Wednesday, 23 September 2009

Regulation - escaping capture

Yesterday I talked about how regulation helped to shape the television industry in the UK. But what of industries that shape the regulator? Today two stories about regulation in the banking and finance industry caught my eye. Firstly the European Union unveiled its tentative plans for banking 'super-regulators', intended to form a supra-national banking authority capable of intervening in the regulatory affairs of member states. Its hoped that this structure, which would create a European Systemic Risk Board to monitor levels of future risk, as well as watchdogs specific to the banking, insurance and stock exchange sectors. It remains unclear what will be considered a bad risk or bad banking, insurance or stock exchange practice, but the proposal may well be a good one, especially as it appreciates the need for an international approach to what is today a very international industry.

Meanwhile back in the UK Lord Turner, Chairman of the UK regulator, the Financial Services Authority (FSA), argued last night that 'radical change' was required in the UK financial sector, in which banks must focus on their 'essential social and economic functions'. This is code for going back to the boring old days of the clearing banks which effectively operated as the cogs for the system, with merchant and private banks as well as building societies indulging in most of the risky stuff. Whether this should happen or not is another post, but first we should decide what we want our banks to do. Then to encourage them to do this we will have to remove people with banking or financial interests from the regulatory sector to prevent 'regulatory capture', in which poacher turns gamekeeper. Industries tend to be rather close knit, with management personnel frequently moving from firm to firm and knowing those at other firms well; they may even have attended the same universities or even schools. The potential, then for a banker who is hired as a regulator, no matter how well paid, to view his friends in a neutral way seems low, further they may even emphasize with practices considered fashionable in the banking industry but which are perhaps not in the public interest. If we are to create a European regulatory organization, the worst starting place would surely be to staff it with former bankers. Regulators need to be recruited from other areas - well informed, but with a different background and different interests to those they regulate.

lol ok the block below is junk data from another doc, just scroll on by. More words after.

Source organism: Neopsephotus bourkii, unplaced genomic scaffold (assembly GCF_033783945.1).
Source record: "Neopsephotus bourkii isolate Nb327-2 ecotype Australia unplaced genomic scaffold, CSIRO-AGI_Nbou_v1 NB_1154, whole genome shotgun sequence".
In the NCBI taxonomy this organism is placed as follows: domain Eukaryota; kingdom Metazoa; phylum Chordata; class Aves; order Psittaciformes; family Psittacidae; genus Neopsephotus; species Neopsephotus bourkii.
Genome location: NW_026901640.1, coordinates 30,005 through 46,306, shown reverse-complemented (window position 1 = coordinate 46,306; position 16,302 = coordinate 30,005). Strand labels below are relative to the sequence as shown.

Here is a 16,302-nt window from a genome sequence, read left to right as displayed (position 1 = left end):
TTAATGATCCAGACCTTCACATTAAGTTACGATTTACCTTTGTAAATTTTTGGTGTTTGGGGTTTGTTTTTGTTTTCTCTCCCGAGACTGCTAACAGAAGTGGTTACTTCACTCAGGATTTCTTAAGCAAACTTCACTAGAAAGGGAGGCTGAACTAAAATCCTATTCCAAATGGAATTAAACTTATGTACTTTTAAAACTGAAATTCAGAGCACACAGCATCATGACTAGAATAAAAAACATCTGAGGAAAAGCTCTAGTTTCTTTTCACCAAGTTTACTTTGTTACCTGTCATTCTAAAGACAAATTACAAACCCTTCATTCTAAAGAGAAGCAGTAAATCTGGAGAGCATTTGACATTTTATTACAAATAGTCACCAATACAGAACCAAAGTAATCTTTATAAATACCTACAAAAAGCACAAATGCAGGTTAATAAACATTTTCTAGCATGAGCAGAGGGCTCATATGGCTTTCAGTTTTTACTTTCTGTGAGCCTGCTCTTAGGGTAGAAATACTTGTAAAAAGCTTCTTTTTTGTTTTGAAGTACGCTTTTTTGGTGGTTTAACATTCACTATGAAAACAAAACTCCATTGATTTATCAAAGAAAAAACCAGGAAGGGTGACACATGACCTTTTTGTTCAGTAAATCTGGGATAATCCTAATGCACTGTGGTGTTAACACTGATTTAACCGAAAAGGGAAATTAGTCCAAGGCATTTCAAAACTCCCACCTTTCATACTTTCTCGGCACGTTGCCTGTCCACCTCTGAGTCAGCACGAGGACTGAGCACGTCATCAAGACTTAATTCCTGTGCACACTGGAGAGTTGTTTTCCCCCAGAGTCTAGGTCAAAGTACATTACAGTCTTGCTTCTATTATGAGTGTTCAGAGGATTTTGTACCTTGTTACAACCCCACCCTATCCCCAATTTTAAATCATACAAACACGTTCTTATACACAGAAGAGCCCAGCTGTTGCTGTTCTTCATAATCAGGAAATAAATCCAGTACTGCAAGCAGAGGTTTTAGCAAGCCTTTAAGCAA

By way of exemplifying the UK situation - the present CEO of the FSA, Hector Sants, has an impressive CV including having worked for Credit Suisse First Boston, as well has previously having been a director of the London Stock Exchange. Deputy Chair Hugh Stevenson is presently Chairman of Equitas Limited, an re-insurance company, and The Merchant's Trust Plc., an investment trust, and has numerous past positions in the finance industry. Sants and Stevenson would no doubt argue that their experience in the financial industry puts them in an excellent position to oversee good practice in the industry. But as Sants and Stevenson have both had senior positions at the FSA since 2004, well before the present crisis, does the reality of their tenure suggest that they have done this?

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About Me

London, United Kingdom
I'm Lecturer in Management at The York Management School, at The University of York, UK. I teach strategic management to undergraduate and masters students, as well as running the masters dissertation module. My research focuses on business and management history.